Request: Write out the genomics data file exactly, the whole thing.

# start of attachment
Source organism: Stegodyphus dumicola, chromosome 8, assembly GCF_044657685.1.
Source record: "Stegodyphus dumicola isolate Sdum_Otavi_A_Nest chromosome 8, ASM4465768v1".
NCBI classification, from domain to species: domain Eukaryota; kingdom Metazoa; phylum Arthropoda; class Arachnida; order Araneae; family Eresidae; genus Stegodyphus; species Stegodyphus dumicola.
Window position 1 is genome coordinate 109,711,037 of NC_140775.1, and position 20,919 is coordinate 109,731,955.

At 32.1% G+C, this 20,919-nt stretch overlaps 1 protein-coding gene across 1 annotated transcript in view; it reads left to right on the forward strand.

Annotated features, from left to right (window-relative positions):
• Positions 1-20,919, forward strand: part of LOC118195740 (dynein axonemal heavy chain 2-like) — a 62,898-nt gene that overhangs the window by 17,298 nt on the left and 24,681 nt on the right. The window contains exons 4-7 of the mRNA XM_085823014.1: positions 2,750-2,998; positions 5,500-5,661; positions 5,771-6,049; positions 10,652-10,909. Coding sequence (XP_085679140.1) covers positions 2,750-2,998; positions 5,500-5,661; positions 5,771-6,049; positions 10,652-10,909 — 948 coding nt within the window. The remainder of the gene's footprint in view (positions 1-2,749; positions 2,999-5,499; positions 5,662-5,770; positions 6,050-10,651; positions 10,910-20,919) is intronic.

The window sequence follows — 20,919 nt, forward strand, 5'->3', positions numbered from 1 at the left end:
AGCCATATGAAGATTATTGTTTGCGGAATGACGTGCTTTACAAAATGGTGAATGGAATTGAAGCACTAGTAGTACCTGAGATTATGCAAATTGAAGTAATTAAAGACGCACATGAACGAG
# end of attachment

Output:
Source organism: Stegodyphus dumicola, chromosome 8, assembly GCF_044657685.1.
Source record: "Stegodyphus dumicola isolate Sdum_Otavi_A_Nest chromosome 8, ASM4465768v1".
NCBI classification, from domain to species: domain Eukaryota; kingdom Metazoa; phylum Arthropoda; class Arachnida; order Araneae; family Eresidae; genus Stegodyphus; species Stegodyphus dumicola.
Window position 1 is genome coordinate 109,711,037 of NC_140775.1, and position 20,919 is coordinate 109,731,955.

At 32.1% G+C, this 20,919-nt stretch overlaps 1 protein-coding gene across 1 annotated transcript in view; it reads left to right on the forward strand.

Annotated features, from left to right (window-relative positions):
• Positions 1-20,919, forward strand: part of LOC118195740 (dynein axonemal heavy chain 2-like) — a 62,898-nt gene that overhangs the window by 17,298 nt on the left and 24,681 nt on the right. The window contains exons 4-7 of the mRNA XM_085823014.1: positions 2,750-2,998; positions 5,500-5,661; positions 5,771-6,049; positions 10,652-10,909. Coding sequence (XP_085679140.1) covers positions 2,750-2,998; positions 5,500-5,661; positions 5,771-6,049; positions 10,652-10,909 — 948 coding nt within the window. The remainder of the gene's footprint in view (positions 1-2,749; positions 2,999-5,499; positions 5,662-5,770; positions 6,050-10,651; positions 10,910-20,919) is intronic.

The window sequence follows — 20,919 nt, forward strand, 5'->3', positions numbered from 1 at the left end:
AGCCATATGAAGATTATTGTTTGCGGAATGACGTGCTTTACAAAATGGTGAATGGAATTGAAGCACTAGTAGTACCTGAGATTATGCAAATTGAAGTAATTAAAGACGCACATGAACGAG